The Association of Artists of Revolutionary Russia (Ассоциация художников революционной России, Assotsiatsia Khudozhnikov Revolutsionnoi Rossii, 1922-1928), later known as Association of Artists of the Revolution (Ассоциация художников революции, Assotsiatsia Khudozhnikov Revolutsii or AKhR, 1928-1932) was a group of Soviet artists. Diverse members of the group gained favor as the legitimate bearers of the Communist ideas into the world of art, formulating framework for the Socialist Realism style.
This section is sourced from Christina Lodder, Russian Constructivism, 1983, pp 184-185.
The formation of the Association of the Artists of Revolutionary Russia (Assotisatsiya khudozhnikov revolyutsionnoi Rossii, AKhRR) in 1922 was a major factor in the revitalisation of Realism in Russia after the October Revolution. The society was established following a discussion at the 47th exhibition of the Wanderers (Peredvizhniki) on 4 March 1922. Its president, Radimov, declared that "artists in our society must depict accurately in painting and sculpture the events of the Revolution, they must portray its leaders and participants, and illustrate the role of the People -- the simple toilers -- the workers and the peasants".
Narkompros and INKhUK were attacked for their Futurism and Katsman accused those artists (who had appropriated the epithet 'left' for themselves) of being politically reactionary because their art was that of the "Imperial French bourgeoisie". From the first, AKhRR considered the task of revolutionary painting to be the depiction of revolutionary events, and combined this with an uncompromisingly Realist stance and a stern rejection of all artistic expreimentation. The artistic credo of AKhRR was "hereoic realism", as it declared at its frist exhibition in May 1922: "The revolutionary day, the revolutionary moment, is an heroic day, an heroic moment, and we must now in the monumental forms of heroic realism reveal our artistic experience." No precise definition of "heroic realism" as an artistic method was formulated. In practice it entailed depicting with documentary accuracy themes related to the Revolution and social reconstruction, and aggressively opposing any formal artistic investigations. A fine though not typical example of such an approach is the famous painting by Brodsky, Lenin at Smolny of 1930.
Its dedication to Realism as an artistic style and the Revolution as subject matter quickly gained AKhRR official support. Having assured the Central Committee of the Party of its allegiance, AKhRR was advised by that body to go into the factories and depict the workers in their everyday life. Krupskaya, who had condemned the Futurists as "spokesmen for the worst elements in the art of the past", gave her support as head of Glavpolitprosvet to the venture. Skachko, the head of Glavpolitprosvet's art department, was closely associated with the group and gave them their name. Finally in 1928 AKhRR received the ultimate stamp of official approval when the entire Politburo made an official visit to its tenth exhibition--the first time that any exhibition had been accorded such an honour.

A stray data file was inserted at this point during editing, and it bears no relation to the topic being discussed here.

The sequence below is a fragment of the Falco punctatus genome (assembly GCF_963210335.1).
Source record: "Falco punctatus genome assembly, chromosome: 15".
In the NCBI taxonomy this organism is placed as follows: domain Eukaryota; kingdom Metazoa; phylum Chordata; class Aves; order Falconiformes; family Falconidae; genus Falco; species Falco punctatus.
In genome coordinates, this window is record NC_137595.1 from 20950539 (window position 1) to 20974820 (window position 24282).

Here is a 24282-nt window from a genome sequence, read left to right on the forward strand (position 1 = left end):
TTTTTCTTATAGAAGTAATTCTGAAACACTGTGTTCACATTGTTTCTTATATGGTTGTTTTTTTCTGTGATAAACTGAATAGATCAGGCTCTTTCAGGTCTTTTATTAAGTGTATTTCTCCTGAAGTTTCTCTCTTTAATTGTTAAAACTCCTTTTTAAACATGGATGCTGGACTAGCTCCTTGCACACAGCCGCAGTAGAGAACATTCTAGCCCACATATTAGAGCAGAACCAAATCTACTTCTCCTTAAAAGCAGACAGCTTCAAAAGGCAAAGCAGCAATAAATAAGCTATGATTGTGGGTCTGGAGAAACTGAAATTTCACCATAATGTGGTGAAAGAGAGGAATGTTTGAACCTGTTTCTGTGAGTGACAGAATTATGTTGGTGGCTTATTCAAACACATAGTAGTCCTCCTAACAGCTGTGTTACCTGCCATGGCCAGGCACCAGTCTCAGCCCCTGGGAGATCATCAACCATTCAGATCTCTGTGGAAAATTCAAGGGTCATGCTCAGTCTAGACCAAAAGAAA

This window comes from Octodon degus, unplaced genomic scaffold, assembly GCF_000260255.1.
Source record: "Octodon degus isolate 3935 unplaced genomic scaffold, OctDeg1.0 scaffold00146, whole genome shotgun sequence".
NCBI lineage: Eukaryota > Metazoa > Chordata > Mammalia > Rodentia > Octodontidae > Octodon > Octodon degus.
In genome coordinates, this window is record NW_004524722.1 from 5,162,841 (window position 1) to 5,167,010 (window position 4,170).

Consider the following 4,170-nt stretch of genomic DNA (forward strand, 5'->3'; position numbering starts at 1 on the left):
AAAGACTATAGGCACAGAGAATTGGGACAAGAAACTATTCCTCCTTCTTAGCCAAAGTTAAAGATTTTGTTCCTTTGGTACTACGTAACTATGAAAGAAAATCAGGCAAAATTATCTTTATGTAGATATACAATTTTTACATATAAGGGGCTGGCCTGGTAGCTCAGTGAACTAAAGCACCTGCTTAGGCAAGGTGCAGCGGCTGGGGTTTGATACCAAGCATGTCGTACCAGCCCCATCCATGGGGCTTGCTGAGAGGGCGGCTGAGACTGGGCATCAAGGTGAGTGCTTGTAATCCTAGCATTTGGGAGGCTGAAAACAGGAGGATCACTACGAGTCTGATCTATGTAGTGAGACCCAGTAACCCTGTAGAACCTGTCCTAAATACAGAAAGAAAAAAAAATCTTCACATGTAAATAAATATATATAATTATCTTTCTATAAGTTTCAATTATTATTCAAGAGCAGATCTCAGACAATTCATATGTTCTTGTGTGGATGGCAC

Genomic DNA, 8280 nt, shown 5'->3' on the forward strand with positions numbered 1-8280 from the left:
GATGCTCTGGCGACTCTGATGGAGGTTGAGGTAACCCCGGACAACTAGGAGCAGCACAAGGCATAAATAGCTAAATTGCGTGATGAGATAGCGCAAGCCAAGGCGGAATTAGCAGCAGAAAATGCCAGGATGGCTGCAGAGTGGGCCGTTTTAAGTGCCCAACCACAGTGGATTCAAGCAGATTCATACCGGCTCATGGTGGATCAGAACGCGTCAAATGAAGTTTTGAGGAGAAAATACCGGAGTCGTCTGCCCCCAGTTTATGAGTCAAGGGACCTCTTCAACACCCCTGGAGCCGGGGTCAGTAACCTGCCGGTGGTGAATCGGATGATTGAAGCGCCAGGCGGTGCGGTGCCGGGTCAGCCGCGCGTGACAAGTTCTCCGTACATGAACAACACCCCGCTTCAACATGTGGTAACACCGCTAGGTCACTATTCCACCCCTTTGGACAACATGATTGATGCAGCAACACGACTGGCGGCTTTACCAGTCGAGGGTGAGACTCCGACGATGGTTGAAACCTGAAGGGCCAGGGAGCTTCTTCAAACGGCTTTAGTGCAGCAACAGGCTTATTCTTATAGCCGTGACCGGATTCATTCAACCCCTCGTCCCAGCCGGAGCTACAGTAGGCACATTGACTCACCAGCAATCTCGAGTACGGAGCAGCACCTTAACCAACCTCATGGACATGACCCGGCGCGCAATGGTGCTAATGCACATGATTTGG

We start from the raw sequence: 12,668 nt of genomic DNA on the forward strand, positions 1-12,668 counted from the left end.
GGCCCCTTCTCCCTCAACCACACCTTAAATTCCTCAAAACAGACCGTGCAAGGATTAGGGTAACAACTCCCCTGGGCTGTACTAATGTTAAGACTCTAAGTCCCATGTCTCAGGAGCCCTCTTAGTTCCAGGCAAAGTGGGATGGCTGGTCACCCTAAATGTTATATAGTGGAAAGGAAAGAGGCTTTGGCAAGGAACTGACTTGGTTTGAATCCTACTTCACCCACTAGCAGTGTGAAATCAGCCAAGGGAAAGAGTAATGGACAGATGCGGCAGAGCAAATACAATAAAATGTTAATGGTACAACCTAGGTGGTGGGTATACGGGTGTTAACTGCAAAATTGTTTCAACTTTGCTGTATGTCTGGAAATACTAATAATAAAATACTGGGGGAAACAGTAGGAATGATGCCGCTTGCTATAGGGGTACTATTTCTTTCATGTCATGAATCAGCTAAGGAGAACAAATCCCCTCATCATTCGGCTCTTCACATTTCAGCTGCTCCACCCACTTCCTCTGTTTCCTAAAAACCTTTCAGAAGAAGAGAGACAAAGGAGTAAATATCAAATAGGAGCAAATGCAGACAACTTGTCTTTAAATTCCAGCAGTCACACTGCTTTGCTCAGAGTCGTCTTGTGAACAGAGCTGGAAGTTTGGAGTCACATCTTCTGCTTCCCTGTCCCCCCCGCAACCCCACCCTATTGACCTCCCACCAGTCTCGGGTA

AKhRR exhibitions were frequent and they concentrated on specific themes, such as the Red Army (their second, fourth and tenth exhibitions, 1922, 1923 and 1928 respectively) and revolutionary life and work (third, sixth and seventh exhibitions held in 1922, 1924 and 1924 respectively). The revolutionary and contemporary nature of their themes and the realistic style of their works ensured them a ready market. The Red Army Museum and the Museum of the Revolution were their main patrons, utilising AKhRR works to supplement scarce photographic material for their displays. Despite well-founded criticisms levelled at both the artistic quality of AKhRR (their technical prowess was often lamentable) and their aggressiveness, this official patronage ensured their economic viability and continued existence. The association played in the field of the visual arts a role equivalent to that of RAPP in literature. It was the most powerful of the Realist groups dominating the artistic situation at the end of the 1920s in Soviet Union and spearheading the attack on those artistic innovations of the avant-garde, collectively termed Formalism.
- Iskusstvo v massy [Искусство в массы], 1929-30.
- Za proletarskoe iskusstvo [За пролетарское искусство], 1931-32.
- Angelina Lucento, "The Conflicted Origins of Soviet Visual Media: Painting, Photography, and Communication in Russia, 1925‑1932", Cahiers du Monde Russe 56(2-3): "Communiquer en URSS et en Europe socialiste", eds. Kristin Roth‑Ey and Larissa Zakharova, 2015, pp 401-428.
- 54 artists participated in this exhibition (Vystavki sovetskogo izobrazitelnogo iskusstva. Spravochnik, Vol. 1, Moscow, 1965, p. 94).
- Reported in Assotsiatsiya khudozhnikov revolyutsionnoi Rossii. Sbornik vospominanii, statei, dokumentov, Moscow, 1973, p. 8.
- ibid., p. 9. The Constructivists had equated their artistic credo with the Revolution. For them Realism was the reactionary art.
- "Deklaratsiya Assotsiatsii khudozhnikov revolyutsionnoi Rossii", May 1922; repr. in V.N. Perelman (ed.), Borba za realizm v izobrazitelnom iskusstve 20kh godov, Moscow, 1962, p. 120.
- ibid, p. 10.
- N. Krupskaya, "Glavpolitprosvet i iskusstvo", Pravda, Feb 1921.
- Perelman, Borba, pp 10-18.
- Ya. Tugendkhold, Iskusstvo oktyabrskoi epokhi, Leningrad, 1930, p 30.
- See E.J. Brown, The Proletarian Episode in Russian Literature, 1928-1932, New York, 1953.